AEMRN medical camp and mobile clinics reach out to rural populations in Kitale, Kenya
August 2011 - Alliance member the Afro-European Medical and Research Network (AEMRN) walked the talk with the recently conducted multi-disciplinary medical work camps and mobile clinics in Kitale, North-Western Kenya. AEMRN addressed its core mandate by sharing experiences and knowledge with communities in need, and reaching out to populations living in resource limited and hard to reach areas through a powerful and diverse volunteering programme.
With a clear result oriented mindset, AEMRN members organized an intensive medical work camp week at the end of July 2011 with a team of 27 international volunteers including doctors, nurses, nursing midwives, epidemiologists, vector control specialist, psychiatrists, as well as a health worker team from the Ministry of Health of Kenya.
"We are delighted that we have been able to conduct the mobile clinics in Kitale, as it proved that there is a real need for such exchange and sharing of knowledge by professionals from different disciplines and countries" said Dr Charles Senessie, President of AEMRN International. He added: "Our work clearly complements the efforts of the Ministry of Health Kenya in reducing the knowledge gap between colleagues in the west and low-income countries as well as promoting evidenced based clinical practices and enhancing south-south and north-south collaboration."
The week started at the government hospital of Kitale, an agriculture town in the Rift Valley Province in north-western Kenya. Participants worked at the hospital along side local colleagues during the first day and took part in ward rounds, further facilitating the exchanging and sharing of knowledge and experiences true to the vision of AEMRN.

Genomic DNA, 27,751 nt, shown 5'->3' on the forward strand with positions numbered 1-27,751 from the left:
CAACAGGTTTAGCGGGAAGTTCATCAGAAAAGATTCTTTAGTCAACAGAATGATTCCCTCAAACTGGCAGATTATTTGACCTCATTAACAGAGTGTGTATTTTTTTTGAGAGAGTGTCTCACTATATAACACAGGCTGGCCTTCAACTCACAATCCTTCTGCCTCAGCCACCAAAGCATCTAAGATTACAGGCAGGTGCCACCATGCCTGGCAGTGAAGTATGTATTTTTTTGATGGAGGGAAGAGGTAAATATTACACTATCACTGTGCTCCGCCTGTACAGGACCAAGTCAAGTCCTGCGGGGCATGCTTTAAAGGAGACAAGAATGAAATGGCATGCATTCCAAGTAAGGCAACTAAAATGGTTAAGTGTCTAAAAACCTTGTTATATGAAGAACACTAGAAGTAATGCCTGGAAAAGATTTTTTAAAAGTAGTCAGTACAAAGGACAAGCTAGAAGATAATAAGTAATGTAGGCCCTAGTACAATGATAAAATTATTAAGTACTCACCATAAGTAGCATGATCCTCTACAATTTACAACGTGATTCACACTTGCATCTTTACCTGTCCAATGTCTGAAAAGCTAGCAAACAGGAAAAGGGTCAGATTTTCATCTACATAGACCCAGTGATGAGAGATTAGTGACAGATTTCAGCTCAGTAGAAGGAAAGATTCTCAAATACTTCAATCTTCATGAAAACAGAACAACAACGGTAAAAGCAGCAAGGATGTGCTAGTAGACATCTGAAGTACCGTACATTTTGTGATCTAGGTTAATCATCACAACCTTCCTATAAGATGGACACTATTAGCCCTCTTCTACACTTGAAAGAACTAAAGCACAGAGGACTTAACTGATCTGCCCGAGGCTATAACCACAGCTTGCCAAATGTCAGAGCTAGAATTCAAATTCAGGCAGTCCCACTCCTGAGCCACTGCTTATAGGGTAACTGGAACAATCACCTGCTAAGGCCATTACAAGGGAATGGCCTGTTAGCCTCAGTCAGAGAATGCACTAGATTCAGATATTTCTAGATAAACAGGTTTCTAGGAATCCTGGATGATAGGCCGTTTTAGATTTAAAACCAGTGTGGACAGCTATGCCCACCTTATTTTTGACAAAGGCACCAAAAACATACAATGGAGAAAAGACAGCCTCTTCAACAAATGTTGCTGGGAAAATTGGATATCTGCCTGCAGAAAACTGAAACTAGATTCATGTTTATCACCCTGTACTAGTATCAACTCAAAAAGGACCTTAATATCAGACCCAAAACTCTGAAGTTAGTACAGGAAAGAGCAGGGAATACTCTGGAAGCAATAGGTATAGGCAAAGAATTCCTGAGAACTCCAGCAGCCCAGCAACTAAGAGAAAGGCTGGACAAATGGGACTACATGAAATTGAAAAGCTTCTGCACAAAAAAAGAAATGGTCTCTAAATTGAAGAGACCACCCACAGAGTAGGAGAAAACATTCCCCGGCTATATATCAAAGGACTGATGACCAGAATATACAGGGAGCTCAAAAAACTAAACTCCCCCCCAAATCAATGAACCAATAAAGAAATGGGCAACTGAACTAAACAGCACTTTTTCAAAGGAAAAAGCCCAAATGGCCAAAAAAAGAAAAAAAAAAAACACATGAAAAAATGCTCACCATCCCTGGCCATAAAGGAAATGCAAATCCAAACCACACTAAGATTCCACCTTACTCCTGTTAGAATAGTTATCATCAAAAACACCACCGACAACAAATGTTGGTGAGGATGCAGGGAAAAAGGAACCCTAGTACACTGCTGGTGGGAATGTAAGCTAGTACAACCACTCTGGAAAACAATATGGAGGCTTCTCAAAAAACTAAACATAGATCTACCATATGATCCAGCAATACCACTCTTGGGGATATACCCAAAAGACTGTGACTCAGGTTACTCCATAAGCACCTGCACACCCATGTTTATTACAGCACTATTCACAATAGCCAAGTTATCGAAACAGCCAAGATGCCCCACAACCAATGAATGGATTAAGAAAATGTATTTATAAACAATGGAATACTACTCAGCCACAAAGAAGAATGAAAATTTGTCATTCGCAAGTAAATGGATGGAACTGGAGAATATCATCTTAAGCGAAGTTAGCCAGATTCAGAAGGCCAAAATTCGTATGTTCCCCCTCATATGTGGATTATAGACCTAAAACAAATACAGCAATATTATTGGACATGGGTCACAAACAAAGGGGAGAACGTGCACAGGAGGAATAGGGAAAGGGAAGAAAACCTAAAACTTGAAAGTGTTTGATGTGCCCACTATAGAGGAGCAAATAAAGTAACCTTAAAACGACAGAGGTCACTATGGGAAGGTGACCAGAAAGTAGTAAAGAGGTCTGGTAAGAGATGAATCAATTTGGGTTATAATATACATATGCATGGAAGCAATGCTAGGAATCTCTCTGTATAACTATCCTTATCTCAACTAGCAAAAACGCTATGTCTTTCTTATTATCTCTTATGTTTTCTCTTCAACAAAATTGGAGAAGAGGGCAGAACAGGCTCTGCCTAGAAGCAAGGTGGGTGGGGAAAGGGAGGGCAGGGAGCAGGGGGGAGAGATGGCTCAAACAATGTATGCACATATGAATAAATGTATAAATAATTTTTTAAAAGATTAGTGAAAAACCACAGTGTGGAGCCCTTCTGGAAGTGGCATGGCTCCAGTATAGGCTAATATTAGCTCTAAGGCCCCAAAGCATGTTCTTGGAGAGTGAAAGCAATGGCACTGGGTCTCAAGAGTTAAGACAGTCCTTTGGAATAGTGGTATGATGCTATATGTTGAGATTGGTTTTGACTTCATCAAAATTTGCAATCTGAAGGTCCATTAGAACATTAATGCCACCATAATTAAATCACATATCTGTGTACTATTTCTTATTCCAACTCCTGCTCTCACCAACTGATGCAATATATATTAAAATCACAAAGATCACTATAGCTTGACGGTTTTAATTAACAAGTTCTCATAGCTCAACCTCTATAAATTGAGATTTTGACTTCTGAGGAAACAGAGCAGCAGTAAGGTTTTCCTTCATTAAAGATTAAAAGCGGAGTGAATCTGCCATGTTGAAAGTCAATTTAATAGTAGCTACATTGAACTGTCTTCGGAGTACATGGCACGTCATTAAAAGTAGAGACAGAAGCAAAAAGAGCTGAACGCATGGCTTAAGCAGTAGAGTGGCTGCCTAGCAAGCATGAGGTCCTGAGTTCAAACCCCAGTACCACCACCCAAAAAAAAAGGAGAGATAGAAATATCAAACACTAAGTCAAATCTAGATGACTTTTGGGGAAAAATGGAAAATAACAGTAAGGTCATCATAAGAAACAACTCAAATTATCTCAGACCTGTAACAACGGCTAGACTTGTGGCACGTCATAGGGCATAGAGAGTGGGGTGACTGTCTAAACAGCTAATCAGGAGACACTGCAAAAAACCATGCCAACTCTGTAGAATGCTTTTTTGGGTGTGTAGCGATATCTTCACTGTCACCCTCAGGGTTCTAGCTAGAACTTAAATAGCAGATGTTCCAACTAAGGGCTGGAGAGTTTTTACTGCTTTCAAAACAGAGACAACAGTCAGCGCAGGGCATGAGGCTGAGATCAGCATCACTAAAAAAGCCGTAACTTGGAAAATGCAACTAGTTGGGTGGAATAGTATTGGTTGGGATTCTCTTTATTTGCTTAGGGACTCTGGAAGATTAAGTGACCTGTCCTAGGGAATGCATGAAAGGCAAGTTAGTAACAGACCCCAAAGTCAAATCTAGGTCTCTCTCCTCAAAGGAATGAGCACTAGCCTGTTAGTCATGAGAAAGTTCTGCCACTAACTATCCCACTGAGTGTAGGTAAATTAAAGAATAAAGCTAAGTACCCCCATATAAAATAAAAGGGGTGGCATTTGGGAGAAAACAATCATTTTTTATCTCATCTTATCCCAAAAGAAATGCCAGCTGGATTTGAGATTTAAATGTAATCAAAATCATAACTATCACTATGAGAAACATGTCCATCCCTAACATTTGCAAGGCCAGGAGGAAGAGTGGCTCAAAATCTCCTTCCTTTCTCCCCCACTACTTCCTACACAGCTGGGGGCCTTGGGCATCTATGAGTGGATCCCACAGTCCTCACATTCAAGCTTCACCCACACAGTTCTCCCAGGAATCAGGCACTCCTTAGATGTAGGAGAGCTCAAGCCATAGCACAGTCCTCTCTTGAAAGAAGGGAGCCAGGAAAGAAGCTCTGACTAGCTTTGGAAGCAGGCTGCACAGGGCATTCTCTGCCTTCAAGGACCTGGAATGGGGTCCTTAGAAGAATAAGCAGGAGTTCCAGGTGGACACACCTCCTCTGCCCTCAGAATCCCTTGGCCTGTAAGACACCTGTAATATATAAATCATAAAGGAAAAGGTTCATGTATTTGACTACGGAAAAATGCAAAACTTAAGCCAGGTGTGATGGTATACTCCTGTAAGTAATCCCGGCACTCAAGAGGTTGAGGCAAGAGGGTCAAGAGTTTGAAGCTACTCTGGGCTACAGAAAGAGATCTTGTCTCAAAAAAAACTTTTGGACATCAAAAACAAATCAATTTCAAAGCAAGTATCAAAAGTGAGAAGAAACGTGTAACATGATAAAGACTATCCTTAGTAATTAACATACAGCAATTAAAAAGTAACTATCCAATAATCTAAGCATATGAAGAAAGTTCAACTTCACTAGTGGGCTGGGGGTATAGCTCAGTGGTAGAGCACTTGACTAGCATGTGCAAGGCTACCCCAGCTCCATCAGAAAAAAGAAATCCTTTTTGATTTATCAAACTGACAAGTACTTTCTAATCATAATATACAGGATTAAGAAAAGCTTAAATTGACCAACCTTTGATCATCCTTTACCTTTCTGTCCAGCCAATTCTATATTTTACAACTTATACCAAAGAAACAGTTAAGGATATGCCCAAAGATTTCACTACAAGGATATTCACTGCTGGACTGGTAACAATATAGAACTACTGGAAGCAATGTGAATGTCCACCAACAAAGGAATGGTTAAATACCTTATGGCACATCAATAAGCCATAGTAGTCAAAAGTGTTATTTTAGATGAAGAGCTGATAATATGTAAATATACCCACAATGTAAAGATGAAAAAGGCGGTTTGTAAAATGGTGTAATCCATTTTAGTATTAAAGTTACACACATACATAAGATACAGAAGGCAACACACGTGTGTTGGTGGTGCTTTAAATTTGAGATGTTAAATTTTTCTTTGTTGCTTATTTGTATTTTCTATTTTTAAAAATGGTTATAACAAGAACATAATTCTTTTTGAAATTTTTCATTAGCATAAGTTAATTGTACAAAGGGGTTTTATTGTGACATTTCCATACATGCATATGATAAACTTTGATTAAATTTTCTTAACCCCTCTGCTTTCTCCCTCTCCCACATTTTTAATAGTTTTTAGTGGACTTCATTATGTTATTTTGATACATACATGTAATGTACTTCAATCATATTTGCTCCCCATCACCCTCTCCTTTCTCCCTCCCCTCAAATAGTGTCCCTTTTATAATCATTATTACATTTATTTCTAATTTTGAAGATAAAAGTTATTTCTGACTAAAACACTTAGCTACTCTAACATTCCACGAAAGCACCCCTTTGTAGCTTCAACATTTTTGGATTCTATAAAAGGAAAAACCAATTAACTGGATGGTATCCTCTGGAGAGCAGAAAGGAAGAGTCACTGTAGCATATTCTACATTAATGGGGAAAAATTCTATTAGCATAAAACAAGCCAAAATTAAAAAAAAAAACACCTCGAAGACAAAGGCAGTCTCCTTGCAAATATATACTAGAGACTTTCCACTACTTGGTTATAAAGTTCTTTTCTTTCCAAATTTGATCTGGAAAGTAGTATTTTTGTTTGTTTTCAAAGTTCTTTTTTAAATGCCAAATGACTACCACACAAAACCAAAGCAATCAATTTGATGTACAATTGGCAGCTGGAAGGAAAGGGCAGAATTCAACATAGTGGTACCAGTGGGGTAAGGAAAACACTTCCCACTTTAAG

Mobile clinics were conducted for two consecutive days, and reached over 3000 patients in the Kipsogo slum and Matisi village.
An important component of the mobile clinics was the ability to conduct community based epidemiological survey for malaria and sickle cell. Moreover, in collaboration with the UK Office for National Statistics, data collected from the clinic registration card - patient demographics, diagnosis and treatment - will be analysed and will further inform district level health policy development. Furthermore, in partnership with the Global Health Partnership and Ordinary Women's International, the mobile clinics also offered free Voluntary Testing and Counselling for HIV. Severely ill patients were referred to the government hospital, and were offered initial physical cash for admission, medications and transportation to the hospital.
The mobile clinics were followed by a day-long continuous medical education seminars for all cadres of health workers at the Kitale hospital, on a range of subjects - including malaria prevention, heart disease and health statistics.
The healthcare services provided to the population proved to be extremely valuable in a region where free consultation, examination and drug supply are inexistent. What is more, the truly collaborative nature of the programme also fosters local development and capacity building, and promotes partnerships for sustainable solutions to improve access to healthcare in rural and remote areas.
The Alliance commends AEMRN for their medical camps and mobile clinic project and encourages all other members of the Alliance to share their valuable stories on projects related to health workers.